Data analysts claim stake in US election victory
Hillary Clinton’s failed presidential campaign should warn organisations to look for truth – not affirmation – in data or risk being led astray.
“The United States election serves as a warning to managers that it is not enough just to be in the data game. If you have a staff member in the corner doing analytics and you are unable to ask any smart questions about the analysis – you’re leaving yourself very vulnerable,” says New Zealand based data expert Devin Deen, who facilitates the Executive Education short course Big Data for Smarter Decisions.
Unsurprisingly, Donald Trump’s data company, British based Cambridge Analytica maximised the tail wind of publicity from helping the real estate tycoon and reality TV star take the presidency.
In a press release they boasted: “No one saw it coming. The public polls, the experts, and the pundits: just about everybody got it wrong. They were wrong-footed because they didn’t understand who was going to turn out and vote last Tuesday.
“Except for Cambridge Analytica…The firm knew that Mr. Trump had a very solid shot at winning, because it saw trends that no else did, and it knew how to interpret them correctly.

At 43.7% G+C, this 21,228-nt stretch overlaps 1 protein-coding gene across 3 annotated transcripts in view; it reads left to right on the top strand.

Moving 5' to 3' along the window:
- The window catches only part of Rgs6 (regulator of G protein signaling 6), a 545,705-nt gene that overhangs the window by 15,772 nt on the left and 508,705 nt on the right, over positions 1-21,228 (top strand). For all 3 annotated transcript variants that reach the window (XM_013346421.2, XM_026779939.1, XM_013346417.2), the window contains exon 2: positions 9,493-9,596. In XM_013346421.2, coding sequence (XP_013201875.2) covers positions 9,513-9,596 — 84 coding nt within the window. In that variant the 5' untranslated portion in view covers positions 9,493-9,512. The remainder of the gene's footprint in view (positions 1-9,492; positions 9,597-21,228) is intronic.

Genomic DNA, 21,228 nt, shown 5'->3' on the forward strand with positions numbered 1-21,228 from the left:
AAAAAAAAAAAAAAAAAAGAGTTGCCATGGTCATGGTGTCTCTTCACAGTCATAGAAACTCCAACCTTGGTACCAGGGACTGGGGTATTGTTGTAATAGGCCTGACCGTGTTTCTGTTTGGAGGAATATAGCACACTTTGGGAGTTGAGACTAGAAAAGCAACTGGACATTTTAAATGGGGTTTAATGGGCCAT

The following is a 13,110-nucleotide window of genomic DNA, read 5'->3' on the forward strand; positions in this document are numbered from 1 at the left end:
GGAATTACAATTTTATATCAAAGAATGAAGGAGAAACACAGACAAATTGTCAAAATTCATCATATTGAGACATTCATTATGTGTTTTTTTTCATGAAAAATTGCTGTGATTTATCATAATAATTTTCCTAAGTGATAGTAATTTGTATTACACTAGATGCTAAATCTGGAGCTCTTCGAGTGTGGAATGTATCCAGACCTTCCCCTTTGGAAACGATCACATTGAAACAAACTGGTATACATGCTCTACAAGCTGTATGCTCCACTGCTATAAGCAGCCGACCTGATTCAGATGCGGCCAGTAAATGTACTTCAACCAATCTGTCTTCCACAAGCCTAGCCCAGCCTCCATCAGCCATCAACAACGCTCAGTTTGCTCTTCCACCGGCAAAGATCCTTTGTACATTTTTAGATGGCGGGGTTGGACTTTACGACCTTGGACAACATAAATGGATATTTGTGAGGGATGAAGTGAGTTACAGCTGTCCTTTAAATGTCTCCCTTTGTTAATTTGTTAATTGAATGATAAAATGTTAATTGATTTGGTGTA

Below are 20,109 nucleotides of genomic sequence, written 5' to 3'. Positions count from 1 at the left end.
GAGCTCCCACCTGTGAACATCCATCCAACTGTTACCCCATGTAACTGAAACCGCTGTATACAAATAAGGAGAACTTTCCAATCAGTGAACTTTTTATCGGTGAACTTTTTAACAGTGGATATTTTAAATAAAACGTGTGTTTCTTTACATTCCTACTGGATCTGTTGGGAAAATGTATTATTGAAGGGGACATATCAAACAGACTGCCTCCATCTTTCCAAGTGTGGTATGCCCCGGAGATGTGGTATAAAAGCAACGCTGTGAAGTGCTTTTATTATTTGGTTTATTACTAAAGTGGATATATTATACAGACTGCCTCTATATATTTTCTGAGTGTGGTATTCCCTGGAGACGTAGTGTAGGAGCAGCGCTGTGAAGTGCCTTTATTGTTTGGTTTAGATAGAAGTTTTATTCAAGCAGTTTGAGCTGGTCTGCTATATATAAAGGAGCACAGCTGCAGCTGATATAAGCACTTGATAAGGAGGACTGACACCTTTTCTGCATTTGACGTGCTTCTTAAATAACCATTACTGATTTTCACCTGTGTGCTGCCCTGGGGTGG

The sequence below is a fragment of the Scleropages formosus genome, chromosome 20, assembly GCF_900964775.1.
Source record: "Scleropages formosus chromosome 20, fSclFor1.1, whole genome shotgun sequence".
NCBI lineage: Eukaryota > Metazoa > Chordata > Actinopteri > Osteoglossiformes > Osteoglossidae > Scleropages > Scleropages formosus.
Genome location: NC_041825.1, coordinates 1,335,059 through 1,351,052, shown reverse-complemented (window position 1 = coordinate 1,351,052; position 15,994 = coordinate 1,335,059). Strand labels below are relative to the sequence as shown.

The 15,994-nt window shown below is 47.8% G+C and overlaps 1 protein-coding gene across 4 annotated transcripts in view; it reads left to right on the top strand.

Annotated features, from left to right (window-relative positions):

“The trends that we saw, a lot of people didn’t want to believe it,” says Matt Oczkowski, who headed the Data Science team.
Deen agrees that Hilary Clinton’s team were “seeing what they wanted to see” in the data.
“Data is very raw material and it is vital that a scientific method is employed with appropriate checks and balances in place. Managers need to be able to demystify the data or risk being led astray.
“Without the right use case, introducing Big Data technologies will only yield an expensive trophy project with no or little business benefit except padding the CV of a CIO, Head of Department or Enterprise Architecture team.”
Devin Deen is the facilitator of the Executive Education course Big Data for Smarter Decisions.
*By Rachael Breckon – Content Writer and Co-ordinator at the University of Auckland Business School.